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Originalism in the Health Care Case: What is a Direct Tax?
Michael Ramsey

Perhaps the least explained originalist issue in the health care case is this: What is a "direct" tax?  According to the majority, the individual mandate is constitutional because it is a "tax" (or rather, could reasonably considered a tax).  But it can't be a "direct" tax, because Article I, Section 9 says:

No Capitation, or other direct, Tax shall be laid, unless in Proportion to the Census or Enumeration herein before directed to be taken.

For the majority, Chief Justice Roberts concludes it is not a direct tax, but perhaps not too persuasively.  Here is all he says:

Even when the Direct Tax Clause was written it was unclear what else, other than a capitation (also known as a “head tax” or a “poll tax”), might be a direct tax. See Springer v. United States, 102 U. S. 586, 596–598 (1881).Soon after the framing, Congress passed a tax on owner­ship of carriages, over James Madison’s objection that it was an unapportioned direct tax. Id., at 597. This Court upheld the tax, in part reasoning that apportioning such a tax would make little sense, because it would have re­quired taxing carriage owners at dramatically different rates depending on how many carriages were in their home State. See Hylton v. United States, 3 Dall. 171, 174 (1796) (opinion of Chase, J.). The Court was unanimous, and those Justices who wrote opinions either directly asserted or strongly suggested that only two forms of taxation were direct: capitations and land taxes. See id., at 175; id., at 177 (opinion of Paterson, J.); id., at 183 (opinion of Iredell, J.).

That narrow view of what a direct tax might be per­sisted for a century. In 1880, for example, we explained that “direct taxes, within the meaning of the Constitution, are only capitation taxes, as expressed in that instrument, and taxes on real estate.” Springer, supra, at 602. In 1895, we expanded our interpretation to include taxes on personal property and income from personal property, in the course of striking down aspects of the federal income tax. Pollock v. Farmers’ Loan & Trust Co., 158 U. S. 601, 618 (1895). That result was overturned by the Sixteenth Amendment, although we continued to consider taxes on personal property to be direct taxes. See Eisner v. Macom­ber, 252 U. S. 189, 218–219 (1920).

A tax on going without health insurance does not fall within any recognized category of direct tax. It is not a capitation. Capitations are taxes paid by every person, “without regard to property, profession, or any other cir­cumstance.” Hylton, supra, at 175 (opinion of Chase, J.) (emphasis altered). The whole point of the shared respon­sibility payment is that it is triggered by specific cir­cumstances—earning a certain amount of income but not obtaining health insurance. The payment is also plainly not a tax on the ownership of land or personal property. The shared responsibility payment is thus not a direct tax that must be apportioned among the several States.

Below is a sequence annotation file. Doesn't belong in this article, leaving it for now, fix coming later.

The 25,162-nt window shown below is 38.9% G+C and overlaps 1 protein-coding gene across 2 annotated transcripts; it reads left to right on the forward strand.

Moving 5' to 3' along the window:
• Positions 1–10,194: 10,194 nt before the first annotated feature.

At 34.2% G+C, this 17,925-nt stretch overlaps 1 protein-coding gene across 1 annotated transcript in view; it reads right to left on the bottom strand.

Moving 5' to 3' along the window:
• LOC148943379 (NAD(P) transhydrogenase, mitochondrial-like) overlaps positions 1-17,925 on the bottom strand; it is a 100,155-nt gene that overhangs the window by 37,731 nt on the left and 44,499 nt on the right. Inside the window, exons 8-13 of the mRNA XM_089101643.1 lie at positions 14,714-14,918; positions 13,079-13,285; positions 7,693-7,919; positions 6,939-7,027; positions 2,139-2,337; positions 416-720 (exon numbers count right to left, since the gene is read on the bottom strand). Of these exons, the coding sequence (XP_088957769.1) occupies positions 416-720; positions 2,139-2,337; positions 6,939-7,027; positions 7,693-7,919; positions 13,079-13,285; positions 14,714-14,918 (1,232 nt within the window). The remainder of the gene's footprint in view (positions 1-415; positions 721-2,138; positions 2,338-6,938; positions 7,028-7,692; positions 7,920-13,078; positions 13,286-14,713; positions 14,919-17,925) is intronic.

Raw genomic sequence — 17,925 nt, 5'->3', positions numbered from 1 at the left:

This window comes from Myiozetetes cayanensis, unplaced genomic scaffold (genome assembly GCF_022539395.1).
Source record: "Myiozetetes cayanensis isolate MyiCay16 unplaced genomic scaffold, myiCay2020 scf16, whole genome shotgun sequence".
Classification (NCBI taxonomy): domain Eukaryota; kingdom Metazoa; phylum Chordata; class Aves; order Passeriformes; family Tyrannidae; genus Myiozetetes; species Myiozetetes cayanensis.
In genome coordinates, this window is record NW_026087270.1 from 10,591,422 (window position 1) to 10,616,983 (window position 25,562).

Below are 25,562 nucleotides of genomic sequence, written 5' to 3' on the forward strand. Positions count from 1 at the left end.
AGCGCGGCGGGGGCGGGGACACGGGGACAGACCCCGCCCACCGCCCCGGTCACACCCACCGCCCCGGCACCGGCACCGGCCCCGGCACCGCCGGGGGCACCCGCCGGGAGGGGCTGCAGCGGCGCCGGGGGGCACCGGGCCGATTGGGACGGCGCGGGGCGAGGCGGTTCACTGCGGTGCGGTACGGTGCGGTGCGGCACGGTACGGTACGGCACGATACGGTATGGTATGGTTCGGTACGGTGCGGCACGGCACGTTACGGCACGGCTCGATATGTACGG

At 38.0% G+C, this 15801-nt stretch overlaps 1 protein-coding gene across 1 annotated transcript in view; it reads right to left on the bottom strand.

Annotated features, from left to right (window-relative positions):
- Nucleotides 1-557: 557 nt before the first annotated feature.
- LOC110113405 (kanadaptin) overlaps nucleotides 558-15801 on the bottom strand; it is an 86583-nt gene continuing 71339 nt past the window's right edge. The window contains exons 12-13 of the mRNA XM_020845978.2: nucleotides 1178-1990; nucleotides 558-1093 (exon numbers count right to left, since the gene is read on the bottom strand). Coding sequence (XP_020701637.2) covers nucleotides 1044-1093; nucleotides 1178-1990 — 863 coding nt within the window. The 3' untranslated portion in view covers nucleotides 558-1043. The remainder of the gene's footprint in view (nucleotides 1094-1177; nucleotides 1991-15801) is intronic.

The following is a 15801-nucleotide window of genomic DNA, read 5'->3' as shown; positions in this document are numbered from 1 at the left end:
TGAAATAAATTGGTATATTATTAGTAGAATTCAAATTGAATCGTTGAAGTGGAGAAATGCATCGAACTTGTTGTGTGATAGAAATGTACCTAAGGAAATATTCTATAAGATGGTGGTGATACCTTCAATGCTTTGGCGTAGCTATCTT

The joint dissent had only this to say in response:

Finally, we must observe that rewriting §5000A as a tax in order to sustain its constitutionality would force us to confront a difficult constitutional question: whether this is a direct tax that must be apportioned among the States according to their population. Art. I, §9, cl. 4. Perhaps it is not (we have no need to address the point); but the meaning of the Direct Tax Clause is famously unclear, and its application here is a question of first impression that deserves more thoughtful consideration than the lick-and­-a-promise accorded by the Government and its supporters. The Government’s opening brief did not even address the question—perhaps because, until today, no federal court has accepted the implausible argument that §5000A is an exercise of the tax power. And once respondents raised the issue, the Government devoted a mere 21 lines of its reply brief to the issue. Petitioners’ Minimum Coverage Reply Brief 25. At oral argument, the most prolonged statement about the issue was just over 50 words. Tr. of Oral Arg. 79 (Mar. 27, 2012). One would expect this Court to demand more than fly-by-night briefing and argument before deciding a difficult constitutional question of first impression.

So what is the true originalist answer? At the Federalist Society's SCOTUS Report, Joel Alicea notes that he and Donald Drakeman (with great foresight) have a forthcoming article on originalism and the Hylton case.